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The Horse Who Cannot Stand Up

Every winter, we see a number of horses who are “down”, that is unable to stand up under their own power. The causes of this varies widely, from injury due to falling on ice to malnutrition. However, regardless of the cause, these horses need careful first aid care.

First of all, if you find one of your horses unable to get up, do NOT spend a lot of time trying to ascertain the cause or to get the horse up. Call for veterinary assistance right away. The sooner these horses are treated the better chance we have of being able to save them. After you have called for the vet, call any friends you have who are available. Sometimes getting a down horse up involves shoveling, digging, and other manual work that requires a number of people.

Once you have made the phone calls, assess the situation. DO NOT attempt to make the horse stand. Horses have in these situations often have a limited amount of energy. We want to conserve this energy for the time when the horse has received the medical treatment and supportive help it needs to be able to actually get up and stay up. Check for any foreign material, wire, etc that may be caught on the horse, Remove it ONLY if you can do so safely and without agitating the horse.

Especially in the winter, most down horses are hypothermic. Bring them buckets of warm water and let them drink all they want, but do not force them to drink or try to squirt water down their throat. If the horse will eat, give it some grain and hay as this will increase body temperature and blood sugar. Cover the horse with a blanket if possible, but remove all leg straps and surcingles first so that the horse does not get entangled if it tries to stand. Remember that being unable to stand is very frightening for a horse, so move slowly and talk softly. It may be best if the person who the horse trusts most is able to stay with them while others handle phone calls and other necessities.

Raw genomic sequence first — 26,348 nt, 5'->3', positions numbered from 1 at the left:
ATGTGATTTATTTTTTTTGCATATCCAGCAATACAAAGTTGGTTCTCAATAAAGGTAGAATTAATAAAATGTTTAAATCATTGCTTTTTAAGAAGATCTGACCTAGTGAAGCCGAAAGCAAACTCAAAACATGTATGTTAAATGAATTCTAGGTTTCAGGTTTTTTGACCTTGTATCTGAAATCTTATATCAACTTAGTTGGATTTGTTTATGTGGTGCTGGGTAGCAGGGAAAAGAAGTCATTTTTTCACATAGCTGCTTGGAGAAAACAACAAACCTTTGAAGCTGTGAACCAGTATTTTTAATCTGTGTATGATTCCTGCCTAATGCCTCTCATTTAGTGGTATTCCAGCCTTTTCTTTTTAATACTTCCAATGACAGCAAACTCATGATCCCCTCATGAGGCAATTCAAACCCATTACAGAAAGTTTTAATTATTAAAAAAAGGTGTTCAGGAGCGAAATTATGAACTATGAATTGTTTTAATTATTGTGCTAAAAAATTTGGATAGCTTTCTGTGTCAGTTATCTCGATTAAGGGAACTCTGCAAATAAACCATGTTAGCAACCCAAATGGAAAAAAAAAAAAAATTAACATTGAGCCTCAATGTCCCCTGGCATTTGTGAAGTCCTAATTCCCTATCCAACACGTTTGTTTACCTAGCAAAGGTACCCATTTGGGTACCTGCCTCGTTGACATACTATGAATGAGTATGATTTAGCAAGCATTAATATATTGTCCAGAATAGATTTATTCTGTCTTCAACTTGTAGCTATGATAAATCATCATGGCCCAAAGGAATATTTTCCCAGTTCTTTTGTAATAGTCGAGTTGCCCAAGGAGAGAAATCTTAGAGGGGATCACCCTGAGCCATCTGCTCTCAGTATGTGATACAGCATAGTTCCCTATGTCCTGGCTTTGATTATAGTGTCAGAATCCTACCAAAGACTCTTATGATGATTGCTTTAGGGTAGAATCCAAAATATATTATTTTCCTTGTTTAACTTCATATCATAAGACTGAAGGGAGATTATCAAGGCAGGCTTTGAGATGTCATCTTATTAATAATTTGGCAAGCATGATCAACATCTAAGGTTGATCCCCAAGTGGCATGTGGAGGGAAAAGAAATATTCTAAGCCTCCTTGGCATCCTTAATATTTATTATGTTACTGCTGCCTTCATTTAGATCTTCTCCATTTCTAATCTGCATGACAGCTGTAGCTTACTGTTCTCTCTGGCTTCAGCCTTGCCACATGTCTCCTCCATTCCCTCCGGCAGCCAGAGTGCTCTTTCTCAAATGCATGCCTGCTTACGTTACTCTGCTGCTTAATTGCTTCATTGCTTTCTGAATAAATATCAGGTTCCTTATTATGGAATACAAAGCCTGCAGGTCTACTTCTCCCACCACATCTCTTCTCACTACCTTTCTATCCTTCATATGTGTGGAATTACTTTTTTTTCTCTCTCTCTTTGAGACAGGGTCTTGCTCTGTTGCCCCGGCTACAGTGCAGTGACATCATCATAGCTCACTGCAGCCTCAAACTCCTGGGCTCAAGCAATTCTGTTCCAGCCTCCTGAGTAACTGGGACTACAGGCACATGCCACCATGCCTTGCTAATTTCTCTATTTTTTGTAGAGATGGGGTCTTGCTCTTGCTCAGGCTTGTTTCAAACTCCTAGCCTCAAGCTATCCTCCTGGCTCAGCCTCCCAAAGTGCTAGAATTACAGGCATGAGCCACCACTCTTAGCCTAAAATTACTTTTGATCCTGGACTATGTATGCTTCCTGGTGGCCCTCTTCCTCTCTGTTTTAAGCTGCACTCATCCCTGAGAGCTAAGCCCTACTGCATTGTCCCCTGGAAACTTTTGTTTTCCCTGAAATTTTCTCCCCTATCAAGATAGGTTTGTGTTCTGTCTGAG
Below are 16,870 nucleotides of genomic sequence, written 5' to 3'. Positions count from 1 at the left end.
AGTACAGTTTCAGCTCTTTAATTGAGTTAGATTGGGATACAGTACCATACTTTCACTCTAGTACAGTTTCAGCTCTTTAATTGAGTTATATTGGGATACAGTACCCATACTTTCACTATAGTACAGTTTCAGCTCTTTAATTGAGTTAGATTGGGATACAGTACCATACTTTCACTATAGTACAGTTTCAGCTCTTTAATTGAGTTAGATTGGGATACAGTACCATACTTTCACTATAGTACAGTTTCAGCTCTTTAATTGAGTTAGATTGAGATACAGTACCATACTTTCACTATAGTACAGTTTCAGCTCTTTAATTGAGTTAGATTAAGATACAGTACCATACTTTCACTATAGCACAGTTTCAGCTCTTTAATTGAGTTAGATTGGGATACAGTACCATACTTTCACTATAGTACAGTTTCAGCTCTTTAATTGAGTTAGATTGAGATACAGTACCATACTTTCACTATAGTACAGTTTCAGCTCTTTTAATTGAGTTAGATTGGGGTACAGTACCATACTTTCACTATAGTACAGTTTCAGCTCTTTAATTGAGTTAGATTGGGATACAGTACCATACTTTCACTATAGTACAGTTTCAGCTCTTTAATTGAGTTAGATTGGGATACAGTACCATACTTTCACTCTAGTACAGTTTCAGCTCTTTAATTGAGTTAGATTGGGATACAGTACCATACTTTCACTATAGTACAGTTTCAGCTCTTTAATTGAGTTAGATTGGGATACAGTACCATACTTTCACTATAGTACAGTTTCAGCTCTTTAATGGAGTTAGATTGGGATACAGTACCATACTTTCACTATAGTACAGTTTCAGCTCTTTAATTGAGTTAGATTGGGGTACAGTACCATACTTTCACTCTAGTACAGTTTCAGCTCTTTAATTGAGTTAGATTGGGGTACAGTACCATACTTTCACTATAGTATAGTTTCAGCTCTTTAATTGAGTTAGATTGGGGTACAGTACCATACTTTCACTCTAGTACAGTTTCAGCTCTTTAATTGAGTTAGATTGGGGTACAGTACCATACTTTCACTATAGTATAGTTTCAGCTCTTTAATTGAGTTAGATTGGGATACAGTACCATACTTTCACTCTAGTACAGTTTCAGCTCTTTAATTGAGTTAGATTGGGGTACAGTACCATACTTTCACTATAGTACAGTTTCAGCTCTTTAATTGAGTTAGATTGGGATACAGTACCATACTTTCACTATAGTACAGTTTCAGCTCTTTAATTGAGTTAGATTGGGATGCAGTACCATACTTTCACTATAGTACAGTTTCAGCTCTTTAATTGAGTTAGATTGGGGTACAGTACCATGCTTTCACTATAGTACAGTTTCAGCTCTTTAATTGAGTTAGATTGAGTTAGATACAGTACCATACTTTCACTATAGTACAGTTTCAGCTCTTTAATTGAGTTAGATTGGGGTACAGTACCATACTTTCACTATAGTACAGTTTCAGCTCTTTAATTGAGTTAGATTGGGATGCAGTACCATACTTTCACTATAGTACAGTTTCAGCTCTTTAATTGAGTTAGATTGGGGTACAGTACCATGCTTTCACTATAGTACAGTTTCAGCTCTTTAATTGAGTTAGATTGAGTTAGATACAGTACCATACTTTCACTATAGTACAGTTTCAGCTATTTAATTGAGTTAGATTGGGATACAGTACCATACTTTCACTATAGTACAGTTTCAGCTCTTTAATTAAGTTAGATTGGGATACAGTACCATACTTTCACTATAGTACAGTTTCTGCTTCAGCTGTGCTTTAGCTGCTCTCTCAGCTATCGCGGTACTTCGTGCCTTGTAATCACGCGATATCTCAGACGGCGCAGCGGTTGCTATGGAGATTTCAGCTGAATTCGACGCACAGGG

If you find the horse is seated in a bowl or trench in the snow or mud, you can begin trying to dig them out while you are waiting. In order to be able to stand, the horse needs to be in a relatively flat area. Sometimes geriatric horses will lay down and melt the snow underneath them. When they decide to stand up again, they are now in a hole that the senior horse does not have the strength to get out of. DO NOT attempt to drag the horse or lift the horse with a tractor, bobcat or other motorized device as this can result in severe injury to the horse. If the area the horse is in is snowy, icy or muddy, get kitty litter or sand to spread on the ground and provide traction.

Whether a horse who can not stand on their own will survive depends a lot on the cause of the problem. Some problems, such as fractures or brain disease are not easily treated. However, following these basic guidelines will help maximize your horse’s chance for a successful recovery.
 


 


Denise Bickel DVM
Whole Horse Veterinary Services
Phone # 517-474-4050
Fax # 517-764-7710
3906 Seymour Rd
Jackson, MI 49201
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